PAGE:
In the best of times, one out of five people struggle with a mental health concern…depression, anxiety, traumatic experiences, loss, violence, substance abuse or other tragic events in their lives, along with far more serious mental health conditions.

But many experts are predicting that the next major impact of the COVID-19 pandemic will be a mental health crisis, according to Tom Royer, president/CEO at Beech Brook, a 168-year-old behavioral health agency headquartered in Pepper Pike.

On top of the anxiety about the virus and anxiety about the future, more than a million Ohioans are now unemployed, facing food shortages, inability to pay their bills, the strain of homeschooling their children, lack of day care while they work, and the stress of constant togetherness, Royer says. Many children and teens may also suffer from trauma as they try to deal with isolation, disappointment over the cancellation of major life events, lack of social connections, loss of school and related activities – all with no clear end in sight.

“I worry that this second wave has already begun. We just can’t see it too well yet,” says Royer. “That is a function of isolation. We can all pretend that we are doing great on social media or during that 30-minute phone call. But what about those times of high stress at home? What about the quiet times where you are alone with only your own thoughts and concerns?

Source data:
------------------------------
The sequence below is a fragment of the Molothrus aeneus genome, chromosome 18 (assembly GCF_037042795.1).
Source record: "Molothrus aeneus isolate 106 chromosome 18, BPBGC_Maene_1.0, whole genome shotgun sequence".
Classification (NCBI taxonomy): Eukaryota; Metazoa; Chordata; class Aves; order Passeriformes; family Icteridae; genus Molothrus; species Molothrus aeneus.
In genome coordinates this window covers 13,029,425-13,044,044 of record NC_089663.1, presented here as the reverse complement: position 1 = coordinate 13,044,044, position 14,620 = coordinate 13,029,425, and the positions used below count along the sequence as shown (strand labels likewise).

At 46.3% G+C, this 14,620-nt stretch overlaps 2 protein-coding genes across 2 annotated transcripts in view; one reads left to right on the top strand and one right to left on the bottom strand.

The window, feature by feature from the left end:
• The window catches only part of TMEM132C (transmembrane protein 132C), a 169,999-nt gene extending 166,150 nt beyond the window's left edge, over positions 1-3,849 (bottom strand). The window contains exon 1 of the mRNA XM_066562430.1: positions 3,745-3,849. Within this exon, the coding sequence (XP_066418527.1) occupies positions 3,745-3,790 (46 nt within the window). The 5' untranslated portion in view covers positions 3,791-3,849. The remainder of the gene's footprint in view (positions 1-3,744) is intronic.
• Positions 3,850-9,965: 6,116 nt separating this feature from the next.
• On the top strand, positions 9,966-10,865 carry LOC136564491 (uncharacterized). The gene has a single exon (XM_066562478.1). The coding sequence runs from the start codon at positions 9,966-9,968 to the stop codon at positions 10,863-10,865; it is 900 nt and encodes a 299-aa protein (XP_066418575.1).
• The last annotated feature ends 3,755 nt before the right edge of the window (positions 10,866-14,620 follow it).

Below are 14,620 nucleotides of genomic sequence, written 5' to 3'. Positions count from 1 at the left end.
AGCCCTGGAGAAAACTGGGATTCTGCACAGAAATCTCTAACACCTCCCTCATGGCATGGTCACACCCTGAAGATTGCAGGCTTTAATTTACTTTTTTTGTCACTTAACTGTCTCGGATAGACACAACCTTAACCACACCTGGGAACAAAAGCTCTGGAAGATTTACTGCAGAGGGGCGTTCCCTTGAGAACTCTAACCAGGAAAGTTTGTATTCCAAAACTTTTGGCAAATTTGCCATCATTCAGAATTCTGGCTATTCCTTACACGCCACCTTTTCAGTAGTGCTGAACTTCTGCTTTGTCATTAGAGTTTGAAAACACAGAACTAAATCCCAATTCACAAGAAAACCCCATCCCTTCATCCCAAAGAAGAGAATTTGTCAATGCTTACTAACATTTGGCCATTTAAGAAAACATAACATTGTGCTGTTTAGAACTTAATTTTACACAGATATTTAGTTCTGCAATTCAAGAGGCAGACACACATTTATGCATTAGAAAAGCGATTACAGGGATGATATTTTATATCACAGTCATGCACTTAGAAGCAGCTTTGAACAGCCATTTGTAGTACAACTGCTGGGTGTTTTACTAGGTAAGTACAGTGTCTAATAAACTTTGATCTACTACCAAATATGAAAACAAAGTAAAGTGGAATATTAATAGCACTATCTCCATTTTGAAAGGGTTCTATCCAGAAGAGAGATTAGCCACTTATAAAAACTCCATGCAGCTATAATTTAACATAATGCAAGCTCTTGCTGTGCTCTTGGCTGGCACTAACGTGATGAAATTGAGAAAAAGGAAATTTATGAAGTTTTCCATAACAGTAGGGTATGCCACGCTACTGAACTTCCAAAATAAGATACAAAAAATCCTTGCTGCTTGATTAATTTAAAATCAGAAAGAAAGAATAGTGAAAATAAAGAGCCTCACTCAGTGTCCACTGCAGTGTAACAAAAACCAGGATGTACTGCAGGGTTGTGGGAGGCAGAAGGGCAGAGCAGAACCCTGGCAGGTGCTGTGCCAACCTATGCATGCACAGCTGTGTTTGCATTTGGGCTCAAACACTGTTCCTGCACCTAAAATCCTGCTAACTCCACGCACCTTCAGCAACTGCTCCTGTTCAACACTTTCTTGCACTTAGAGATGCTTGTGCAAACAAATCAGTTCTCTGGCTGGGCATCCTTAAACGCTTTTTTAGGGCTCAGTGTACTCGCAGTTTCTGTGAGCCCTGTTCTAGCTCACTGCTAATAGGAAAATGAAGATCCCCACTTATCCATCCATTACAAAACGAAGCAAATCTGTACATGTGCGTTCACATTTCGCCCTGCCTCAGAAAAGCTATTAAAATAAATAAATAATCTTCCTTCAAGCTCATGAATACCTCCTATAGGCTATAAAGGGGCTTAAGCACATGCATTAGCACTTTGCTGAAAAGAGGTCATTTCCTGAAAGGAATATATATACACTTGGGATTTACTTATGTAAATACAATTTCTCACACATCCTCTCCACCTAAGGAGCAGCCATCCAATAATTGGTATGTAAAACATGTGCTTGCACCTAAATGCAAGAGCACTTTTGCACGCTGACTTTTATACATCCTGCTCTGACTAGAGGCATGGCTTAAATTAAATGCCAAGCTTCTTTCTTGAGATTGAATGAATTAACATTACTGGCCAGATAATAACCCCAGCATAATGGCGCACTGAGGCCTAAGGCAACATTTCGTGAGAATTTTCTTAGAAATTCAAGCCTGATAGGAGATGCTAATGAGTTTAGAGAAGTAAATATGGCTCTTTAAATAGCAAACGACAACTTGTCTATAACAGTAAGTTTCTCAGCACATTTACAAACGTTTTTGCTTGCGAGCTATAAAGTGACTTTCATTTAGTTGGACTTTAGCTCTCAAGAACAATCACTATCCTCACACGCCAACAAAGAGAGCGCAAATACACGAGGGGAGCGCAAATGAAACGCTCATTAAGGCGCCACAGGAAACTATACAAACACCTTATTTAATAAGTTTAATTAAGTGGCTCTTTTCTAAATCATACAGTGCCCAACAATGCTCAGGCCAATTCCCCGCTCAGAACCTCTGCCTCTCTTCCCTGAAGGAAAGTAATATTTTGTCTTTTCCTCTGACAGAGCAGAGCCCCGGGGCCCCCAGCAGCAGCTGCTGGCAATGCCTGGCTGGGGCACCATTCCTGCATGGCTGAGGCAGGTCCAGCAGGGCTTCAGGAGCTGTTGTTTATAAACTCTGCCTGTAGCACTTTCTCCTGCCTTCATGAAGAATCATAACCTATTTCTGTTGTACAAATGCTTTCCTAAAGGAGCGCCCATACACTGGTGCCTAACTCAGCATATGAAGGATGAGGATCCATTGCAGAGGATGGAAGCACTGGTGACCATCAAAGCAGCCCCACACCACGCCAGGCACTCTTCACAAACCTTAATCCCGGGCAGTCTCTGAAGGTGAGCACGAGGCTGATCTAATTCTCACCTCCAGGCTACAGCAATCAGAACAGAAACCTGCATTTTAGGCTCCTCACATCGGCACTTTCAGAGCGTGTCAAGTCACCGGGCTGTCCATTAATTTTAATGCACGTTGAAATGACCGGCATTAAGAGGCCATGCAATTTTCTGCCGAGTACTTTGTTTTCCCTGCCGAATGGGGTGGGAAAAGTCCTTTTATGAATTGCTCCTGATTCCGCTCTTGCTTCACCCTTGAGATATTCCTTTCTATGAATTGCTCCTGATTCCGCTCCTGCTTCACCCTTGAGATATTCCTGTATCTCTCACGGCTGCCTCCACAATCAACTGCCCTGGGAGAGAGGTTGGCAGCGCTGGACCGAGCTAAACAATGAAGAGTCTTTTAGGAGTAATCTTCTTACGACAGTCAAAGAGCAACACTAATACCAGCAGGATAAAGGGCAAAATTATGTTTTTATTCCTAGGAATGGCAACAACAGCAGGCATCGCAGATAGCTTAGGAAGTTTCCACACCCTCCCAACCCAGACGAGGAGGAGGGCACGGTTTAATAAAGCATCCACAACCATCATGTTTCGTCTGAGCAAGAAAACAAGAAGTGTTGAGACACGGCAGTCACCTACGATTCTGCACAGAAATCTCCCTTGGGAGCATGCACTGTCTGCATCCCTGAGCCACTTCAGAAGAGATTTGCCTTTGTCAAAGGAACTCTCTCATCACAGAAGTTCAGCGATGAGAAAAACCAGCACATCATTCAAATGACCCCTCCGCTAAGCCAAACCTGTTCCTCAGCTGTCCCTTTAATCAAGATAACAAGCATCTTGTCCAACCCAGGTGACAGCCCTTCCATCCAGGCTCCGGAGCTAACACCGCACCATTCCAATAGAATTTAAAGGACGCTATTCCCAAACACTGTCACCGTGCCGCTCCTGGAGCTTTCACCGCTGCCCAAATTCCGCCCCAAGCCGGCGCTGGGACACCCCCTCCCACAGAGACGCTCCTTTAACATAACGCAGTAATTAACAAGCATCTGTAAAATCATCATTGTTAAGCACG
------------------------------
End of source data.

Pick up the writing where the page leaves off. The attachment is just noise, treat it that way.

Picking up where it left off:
“I also worry because I know that home is not a safe place for many families who already suffer from domestic violence, child abuse and complex trauma, now intensified by the stress of this crisis. We know that we will be seeing the impact of this more acutely in the kids and families we serve - the most vulnerable – as we begin returning to more normal operations.”

Beech Brook has continued to employ all its 225-member staff members during the shelter-at-home weeks, with direct service staff providing telehealth, phone calls and other strategies to keep families emotionally stable and children safe. Many staff members have made videos to provide additional support for their clients and other families.

May 1 is the beginning of Mental Health Month, and it has never been more important than to pay attention to the signs of potential problems, says Royer

“There are endless sources for ideas about how to manage stress during this time: eating well, getting sufficient sleep, exercising, and practicing mindfulness and meditation. We should all be doing these things,” he says.

“But I encourage anyone who is experiencing a heightened level of depression, anxiety, anger or hopelessness to take advantage of the options for online therapy, telemedicine, virtual support groups. Talk with others about your feelings; chances are they are feeling the same way, too.

“Asking for help is not a sign of weakness. It is the healthiest thing you can do. Don’t be afraid to reach out.”

For more information about resources for coping during the COVID-19 crisis, visit

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